Spamalot proves popular with critics and lovers of shrubbery
"We can almost take it for granted that people who love Python will come. So, how do you please people who don't know anything about it? And the answer is, you make a very funny singing and dancing musical. You know, funny is funny is funny. If they come and they laugh, that's what we're selling." Eric Idle, talking to Ernio Hendez in Playbill

Spamalot – Eric Idle's musical adaptation of 'Monty Python and the Holy Grail', has been declared a hit at its Broadway premiere, after a successful Chicago preview season. Idle collaborated with John Du Prez on music for the big-budget show, which was three years in the making. This show has seen Tim Curry, whose most famous musical comedy role is that of Dr. Frank-N-Furter in The Rocky Horror Picture Show, transfer from one theatrical cult to another, with his role of King Arthur.

Pythons John Cleese, Terry Giliam, Eric Idle, Terry Jones and Michael Palin, were reunited for the Broadway opening and joined the cast on stage to sing the 'Life of Brian' anthem, 'Always Look on the Bright Side of Life'.

"Its aggressive comic spirit is as infectious as the Black Death" – critic Simon Houpt

"My brain hurts!" – Professor of Criticism, M.A.D. Gumby (right)

"The rabbit was framed" – Spokesbunny, Watership Down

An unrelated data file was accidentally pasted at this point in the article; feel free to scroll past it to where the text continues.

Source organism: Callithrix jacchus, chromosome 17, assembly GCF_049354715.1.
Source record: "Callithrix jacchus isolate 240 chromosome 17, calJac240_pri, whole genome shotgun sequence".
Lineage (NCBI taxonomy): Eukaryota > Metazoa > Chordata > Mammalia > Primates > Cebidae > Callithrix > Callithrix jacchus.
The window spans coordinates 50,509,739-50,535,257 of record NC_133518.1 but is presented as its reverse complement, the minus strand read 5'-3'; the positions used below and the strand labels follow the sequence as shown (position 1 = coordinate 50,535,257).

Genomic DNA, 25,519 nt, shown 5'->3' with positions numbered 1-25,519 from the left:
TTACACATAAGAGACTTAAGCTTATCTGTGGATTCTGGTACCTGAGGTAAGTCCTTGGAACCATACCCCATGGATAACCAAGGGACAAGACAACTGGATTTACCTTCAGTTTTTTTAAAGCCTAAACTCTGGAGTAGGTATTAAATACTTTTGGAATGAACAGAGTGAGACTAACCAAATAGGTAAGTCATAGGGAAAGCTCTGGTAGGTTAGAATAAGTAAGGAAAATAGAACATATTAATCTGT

BBC story – Spamalot website (choose your bandwidth – nudge, nudge...)

Belated Big L Birthday Celebration!

Only a few of the Radio London personnel were able to attend – five DJs, one founder and a well-known ship's steward! But a wonderful time was enjoyed by all who came!

During the reunion, Cardboard Shoes related an amazing incident. Earlier in the week, he had attended a function for high-ranking RAF officials. Keith had organised the event himself and it was attended by HM the Queen. During the very formal evening, he had encountered a familiar face. It was Richard, Duke of Gloucester, who as 20-year-old Cambridge student, Prince Richard of Gloucester, had taken a trip out to Radio Caroline, accompanied by Keith and Bryan Vaughan. It transpired that the Duke had very sharp memories of the occasion, which ostensibly had been for the purpose of writing a feature for the university magazine Granta. But he admitted to Keith that the intended feature had never been completed.
You can read about that memorable tender trip, which was also taken by Gene Pitney, here.